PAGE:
And crammed in at the very end are hints of two types of conspiracies, which are usually revealed in later episodes.  If the writers really felt the need to reveal hints of everything in the first episode, then is this all we get for the season?  Are they going to be stuck on that LOST-looking island for the whole season and fight a war on several different fronts?

But I'm assuming a lot from just one fast-paced episode.  It could be that they meet all my concerns in the next couple of installments.  There's a lot of potential in this show, and we'll see if they can maintain the energy.

Person of Interest (1 episode in): This show still has it.  It's still fun to watch Reese fight through everything.  Well, almost everything. 

Finch is now held captive by Root, some new villain.  She wants to set the computer free?  How exactly does that work? 

Reese is trying to blackmail the computer to reveal where Finch is, but will it work?

And who are those new people who fear going to Guantanamo Bay?  What do they know and what is their plan?

I can't wait to see how this season unfolds.

As an offside, anyone notice how the writer Jonathan Nolan loves to stick it to the rich greedy dudes in his stories (Batman movies and earlier episodes of Person of Interest)?  Long live the 99%, I suppose.

Haven (1 episode in): I'm really hoping this is the last season.  It feels like they're starting to wrap things up.  I like that the show still has a hint of Stephen King, but I doubt this show can last more than one season, and I want to see how it ends.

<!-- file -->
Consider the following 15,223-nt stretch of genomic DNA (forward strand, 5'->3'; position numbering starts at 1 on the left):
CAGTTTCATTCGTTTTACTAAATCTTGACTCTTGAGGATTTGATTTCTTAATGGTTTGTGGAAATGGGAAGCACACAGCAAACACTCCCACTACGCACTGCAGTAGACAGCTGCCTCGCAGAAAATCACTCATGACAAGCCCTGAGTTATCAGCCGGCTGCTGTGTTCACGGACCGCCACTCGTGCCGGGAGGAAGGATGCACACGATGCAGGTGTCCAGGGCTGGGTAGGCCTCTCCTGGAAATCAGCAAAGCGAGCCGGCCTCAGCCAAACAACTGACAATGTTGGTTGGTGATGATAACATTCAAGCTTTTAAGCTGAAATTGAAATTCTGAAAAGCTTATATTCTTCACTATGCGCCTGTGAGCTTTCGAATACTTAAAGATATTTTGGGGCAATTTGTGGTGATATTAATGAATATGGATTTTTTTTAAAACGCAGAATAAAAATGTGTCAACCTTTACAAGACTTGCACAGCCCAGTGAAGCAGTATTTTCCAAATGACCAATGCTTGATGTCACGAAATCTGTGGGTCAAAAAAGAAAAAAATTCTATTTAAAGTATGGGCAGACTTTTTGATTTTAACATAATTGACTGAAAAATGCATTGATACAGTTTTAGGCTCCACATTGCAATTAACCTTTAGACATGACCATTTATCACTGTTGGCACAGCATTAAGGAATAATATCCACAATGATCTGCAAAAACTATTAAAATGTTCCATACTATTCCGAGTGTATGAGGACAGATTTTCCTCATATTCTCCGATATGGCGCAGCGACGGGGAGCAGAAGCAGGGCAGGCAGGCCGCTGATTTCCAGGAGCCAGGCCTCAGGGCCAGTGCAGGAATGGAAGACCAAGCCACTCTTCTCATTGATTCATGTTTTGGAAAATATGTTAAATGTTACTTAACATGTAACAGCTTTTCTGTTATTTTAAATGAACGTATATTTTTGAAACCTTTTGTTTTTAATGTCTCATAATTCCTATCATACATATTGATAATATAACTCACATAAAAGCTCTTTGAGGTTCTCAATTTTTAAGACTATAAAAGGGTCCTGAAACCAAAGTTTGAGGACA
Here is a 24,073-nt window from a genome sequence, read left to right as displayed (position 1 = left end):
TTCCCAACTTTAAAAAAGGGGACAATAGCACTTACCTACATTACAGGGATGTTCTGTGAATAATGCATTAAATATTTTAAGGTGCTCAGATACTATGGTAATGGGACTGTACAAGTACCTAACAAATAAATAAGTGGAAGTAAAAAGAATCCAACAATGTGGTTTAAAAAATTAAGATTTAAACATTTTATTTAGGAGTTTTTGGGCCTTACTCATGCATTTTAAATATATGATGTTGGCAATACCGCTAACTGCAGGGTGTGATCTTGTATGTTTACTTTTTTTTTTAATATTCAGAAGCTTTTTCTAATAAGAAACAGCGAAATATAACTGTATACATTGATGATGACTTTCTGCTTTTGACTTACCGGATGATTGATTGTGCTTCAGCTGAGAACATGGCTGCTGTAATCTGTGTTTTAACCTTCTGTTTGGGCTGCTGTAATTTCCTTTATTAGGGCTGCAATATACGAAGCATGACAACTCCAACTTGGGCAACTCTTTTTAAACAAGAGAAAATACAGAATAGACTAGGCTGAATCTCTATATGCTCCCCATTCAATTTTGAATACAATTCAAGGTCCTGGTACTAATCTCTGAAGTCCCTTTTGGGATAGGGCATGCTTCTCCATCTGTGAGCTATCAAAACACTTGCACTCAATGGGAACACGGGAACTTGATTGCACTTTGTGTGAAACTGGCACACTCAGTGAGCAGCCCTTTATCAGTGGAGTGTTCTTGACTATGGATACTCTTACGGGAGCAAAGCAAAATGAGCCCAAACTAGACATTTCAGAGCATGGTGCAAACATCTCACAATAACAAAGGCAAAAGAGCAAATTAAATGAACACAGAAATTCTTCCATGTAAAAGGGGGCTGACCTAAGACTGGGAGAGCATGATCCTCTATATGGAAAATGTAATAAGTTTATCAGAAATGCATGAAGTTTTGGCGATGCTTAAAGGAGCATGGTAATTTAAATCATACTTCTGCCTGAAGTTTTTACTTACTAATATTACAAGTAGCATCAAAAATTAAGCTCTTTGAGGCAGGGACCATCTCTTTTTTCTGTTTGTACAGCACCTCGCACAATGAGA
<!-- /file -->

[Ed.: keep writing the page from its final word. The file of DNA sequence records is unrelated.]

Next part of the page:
The first episode was interesting, though I must admit, I forgot why Nathan has that tattoo on his arm.  And also how Duke discovered/revealed his powers.  And when did Audrey get captured?

Who wants to bet that mysterious guy is the Colorado Kid?  Too easy, isn't it!

I'll keep watching, but probably after getting some of these other shows out of the way.  Please end the story!

The Office (2 episodes in): I'm glad this one's coming to an end.  The success of the UK series stems a lot from the fact that they only made a few episodes, and they brought it to a satisfying close in the Christmas Special.  The US series went on for so long, that for a while it hasn't had much direction.  Perhaps they'll find the direction needed now that an ending date is in sight.

A lot of people stopped watching when Michael left, but in some ways this show has gotten even funnier, as now the other characters have their chance to shine.

The first episode was pretty funny with new guys resembling Dwight and Jim.  And Angela trying to find a good home for her cat.

The second episode was okay, but as I watched it immediately after watching The Neighbors, it felt pretty dang funny.  They still got some energy going.  We'll see how things end, and hopefully see Michael Scott one last time.

Saturday, September 29, 2012

Hyperion - A New Classic

Dan Simmons' Hyperion may be the best sci-fi book I've read in the last five years.  It tells the story of seven pilgrimages who desire to see the mysterious Shrike.  He (or it) is the spiky metallic personage on the book cover.  Nobody knows exactly what the Shrike does other than killing people.

When I first started reading the book, I was concerned that this was going to be a sci-fi book turned fantasy, because they start in space, and they head towards this planet, and the book cover looks like a typical fantasy cover.  The last thing I wanted was for the characters to get stuck on a boring planet.

Another concern arose when I got about twenty pages in and the seven pilgrimages made the decision to tell their life stories.  The priest got to go first.  I looked ahead and saw that his story went on and on and on for at least 80 pages, and then came the end of Chapter 1.  I groaned, not wanting to read a boring John-Galt-like treatise on religion in space.

I was pleasantly surprised to discover my concerns were unfounded.